Tuesday, March 30, 2010

Entrusted with the Gospel

In this volume, Andreas Kostenberger, edits many essays that examines and explores historical scholarship on 1 & 2 Timothy and Titus. In their work, much clarification and insight is brought to Paul's controversial theology in these epistles, and several important hermeneutical and exegetical challenges are also highlighted and discussed, including authorship, genre, historical background, and issues surrounding church leadership. See Table of Content for a list of contributors.

This book will serve well any exegesis course on the Pastorals, familiarizing students with the major issues involved, without overwhelming them or while developing their thinking along evangelical lines. The book will also make an excellent supplementary volume for NT Theology courses, or a great read for small groups and/or church study.

Contributors include several scholars who have done previous advanced work on these letters: I. Howard Marshall , Andreas Köstenberger, Terry L. Wilder, F. Alan Tomlinson, Greg Couser, Daniel L. Akin, Ray van Neste, B. Paul Wolfe, Ben Merkle, George Wieland, Thor Madsen, and Chiao Ek Ho.

Monday, March 29, 2010

Calvinism is Back

The Christian Science Monitor has another in a long line of stories on the ascendancy of Calvinism. Christian Faith: Calvinism is Back by Josh Burek

Choice nuggets from the article:
What newcomers at Capitol Hill Baptist Church (CHBC) hear is hardly "Christianity for Dummies." Nor is it "Extreme Makeover: Born-Again Edition."
Much of modern Christianity preaches a comforting Home Depot theology: You can do it. We can help.
For all its controversy, predestination is something New Calvinists accept as part of their take-it-all-or-leave-it approach to the Bible.
Ultimately, Calvinism's contrast with chummier, Jesus-is-my-friend forms of evangelicalism may highlight a more fundamental change in the world of faith. Bestselling religion writer Phyllis Tickle sees the interest in Calvinism as the first phase of a backlash against the dominant religious trend of today: the rise of "Emergence Christianity."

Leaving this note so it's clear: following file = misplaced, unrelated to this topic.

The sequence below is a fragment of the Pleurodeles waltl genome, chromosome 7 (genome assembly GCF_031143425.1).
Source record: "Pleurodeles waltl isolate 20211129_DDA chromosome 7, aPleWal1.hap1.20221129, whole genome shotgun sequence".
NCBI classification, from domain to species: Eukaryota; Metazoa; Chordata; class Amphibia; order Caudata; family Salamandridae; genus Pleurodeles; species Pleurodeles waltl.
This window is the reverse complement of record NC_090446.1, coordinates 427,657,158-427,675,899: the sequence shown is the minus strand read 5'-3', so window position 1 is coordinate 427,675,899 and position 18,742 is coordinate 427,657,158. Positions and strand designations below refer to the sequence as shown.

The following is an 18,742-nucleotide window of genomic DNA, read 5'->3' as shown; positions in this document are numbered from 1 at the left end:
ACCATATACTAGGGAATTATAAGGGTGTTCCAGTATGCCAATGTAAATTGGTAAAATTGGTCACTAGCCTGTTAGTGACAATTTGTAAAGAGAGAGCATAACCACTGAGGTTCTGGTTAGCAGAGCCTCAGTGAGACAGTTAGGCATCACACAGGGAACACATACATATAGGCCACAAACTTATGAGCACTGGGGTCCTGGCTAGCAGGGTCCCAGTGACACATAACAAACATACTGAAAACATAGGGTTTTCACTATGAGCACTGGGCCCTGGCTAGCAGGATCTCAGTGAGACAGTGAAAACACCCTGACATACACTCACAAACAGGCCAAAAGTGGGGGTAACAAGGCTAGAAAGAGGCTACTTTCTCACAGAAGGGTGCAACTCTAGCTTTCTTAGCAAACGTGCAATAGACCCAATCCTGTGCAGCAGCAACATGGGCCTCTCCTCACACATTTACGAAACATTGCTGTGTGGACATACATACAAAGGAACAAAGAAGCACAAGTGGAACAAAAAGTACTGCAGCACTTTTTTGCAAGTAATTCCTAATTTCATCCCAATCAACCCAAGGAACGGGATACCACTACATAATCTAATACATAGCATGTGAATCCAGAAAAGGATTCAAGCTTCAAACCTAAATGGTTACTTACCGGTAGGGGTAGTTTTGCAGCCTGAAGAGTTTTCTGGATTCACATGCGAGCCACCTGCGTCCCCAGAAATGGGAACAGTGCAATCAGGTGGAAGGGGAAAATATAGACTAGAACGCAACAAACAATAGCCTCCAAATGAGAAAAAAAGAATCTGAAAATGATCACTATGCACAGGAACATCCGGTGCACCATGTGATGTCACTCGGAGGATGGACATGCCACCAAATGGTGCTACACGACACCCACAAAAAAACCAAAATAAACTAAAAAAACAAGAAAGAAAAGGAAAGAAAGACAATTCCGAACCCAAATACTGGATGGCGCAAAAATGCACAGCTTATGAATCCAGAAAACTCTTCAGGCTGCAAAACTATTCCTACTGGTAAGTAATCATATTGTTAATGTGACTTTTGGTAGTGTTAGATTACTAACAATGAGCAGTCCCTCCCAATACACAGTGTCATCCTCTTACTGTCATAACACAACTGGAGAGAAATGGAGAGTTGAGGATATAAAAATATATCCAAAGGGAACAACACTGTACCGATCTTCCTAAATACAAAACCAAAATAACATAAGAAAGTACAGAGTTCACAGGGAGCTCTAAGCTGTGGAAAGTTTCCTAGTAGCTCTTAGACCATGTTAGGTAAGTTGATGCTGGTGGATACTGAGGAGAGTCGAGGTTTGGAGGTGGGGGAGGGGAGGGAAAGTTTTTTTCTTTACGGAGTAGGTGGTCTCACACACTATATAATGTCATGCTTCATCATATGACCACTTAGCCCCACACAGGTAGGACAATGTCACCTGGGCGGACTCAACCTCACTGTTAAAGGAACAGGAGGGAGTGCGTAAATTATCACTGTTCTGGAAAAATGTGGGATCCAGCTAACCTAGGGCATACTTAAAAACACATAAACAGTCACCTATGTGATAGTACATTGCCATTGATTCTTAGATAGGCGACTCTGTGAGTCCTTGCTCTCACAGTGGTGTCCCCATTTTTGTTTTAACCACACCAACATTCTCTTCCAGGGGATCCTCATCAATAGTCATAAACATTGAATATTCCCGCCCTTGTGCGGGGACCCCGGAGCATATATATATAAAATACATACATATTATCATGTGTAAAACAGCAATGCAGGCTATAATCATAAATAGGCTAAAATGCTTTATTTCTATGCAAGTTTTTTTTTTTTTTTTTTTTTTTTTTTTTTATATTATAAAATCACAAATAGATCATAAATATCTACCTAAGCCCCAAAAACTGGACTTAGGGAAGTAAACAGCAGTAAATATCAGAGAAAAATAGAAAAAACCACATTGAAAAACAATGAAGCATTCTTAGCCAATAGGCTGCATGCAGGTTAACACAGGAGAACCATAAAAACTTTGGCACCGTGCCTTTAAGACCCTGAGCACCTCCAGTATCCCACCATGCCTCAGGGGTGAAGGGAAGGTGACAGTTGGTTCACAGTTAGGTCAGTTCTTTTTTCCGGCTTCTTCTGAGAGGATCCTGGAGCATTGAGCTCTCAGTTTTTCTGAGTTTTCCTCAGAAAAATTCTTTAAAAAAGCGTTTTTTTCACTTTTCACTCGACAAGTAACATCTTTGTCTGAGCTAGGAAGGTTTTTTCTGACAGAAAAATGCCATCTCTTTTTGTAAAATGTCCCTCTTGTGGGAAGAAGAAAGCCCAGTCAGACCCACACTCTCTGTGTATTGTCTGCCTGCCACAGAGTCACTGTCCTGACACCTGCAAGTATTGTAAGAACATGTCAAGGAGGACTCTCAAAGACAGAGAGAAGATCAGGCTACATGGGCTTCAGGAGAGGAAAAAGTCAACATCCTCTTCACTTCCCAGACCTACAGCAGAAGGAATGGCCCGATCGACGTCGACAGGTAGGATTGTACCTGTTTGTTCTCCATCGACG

Thanks for the nuggets, Josh. Though I'm almost certain you spelled Mark Dever's name wrong for pretty much the entire article.

The Historical Adam

Last week I had the privilege of, once again, joining the fellows from the Reformed Forum on Christ the Center. This week we discussed whether Adam was a real historical person and whether it matters for our understanding of Scripture and theology as a whole. In particular, we discussed a video clip recently posted by Tremper Longman (posted below). You can find the audio clip here. Pay particular attention to the comments on this one. They are very interesting.

Jesus and the Eyewitnesees

This new book argues that the four Gospels are closely based on eyewitness testimony of those who knew Jesus. Noted New Testament scholar Richard Bauckham challenges the prevailing assumption that the accounts of Jesus circulated as 'anonymous community traditions,' asserting instead that they were transmitted in the name of the original eyewitnesses. To drive home this controversial point, Bauckham draws on internal literary evidence, study of personal names in the first century, and recent developments in the understanding of oral traditions.

Jesus and the Eyewitnesses also taps into the rich resources of modern study of memory and cognitive psychology, refuting the conclusions of the form critics and calling New Testament scholarship to make a clean break with this long-dominant tradition. Finally, Bauckham challenges readers to end the classic division between the 'historical Jesus' and the 'Christ of faith,' proposing instead the 'Jesus of testimony.' Sure to ignite heated debate on the precise character of the testimony about Jesus, Jesus and the Eyewitnesses will be valued by scholars, students, and all who seek to understand the origins of the Gospels.

Saturday, March 27, 2010

Now This is a Preface!

One of the advantages I have over my seminarian friends is that I get to read stuff that isn't distinctly theological (I just like to rub that in). For example, I've just started reading an historical novel by Erik Larson called The Devil in the White City. Rather than explain what the book is about, I want to include a portion of the preface so that our readers can see how a real preface is supposed to be written...

IN CHICAGO AT THE END of the nineteenth century amid the smoke of industry and the clatter of trains there lived two men, both handsome, both blue-eyed, and both unusually adept at their chosen skills. Each embodied an element of the great dynamic that characterized the rush of America toward the twentieth century. One was an architect, the builder of many of America’s most important structures, among them the Flatiron Building in New York and Union Station in Washington, D.C.; the other was a murderer, one of the most prolific in history and harbinger of an American archetype, the urban serial killer. Although the two never met, at least not formally, their fates were linked by a single, magical event, one largely fallen from modern recollection but that in its time was considered to possess a transformative power nearly equal to that of the Civil War.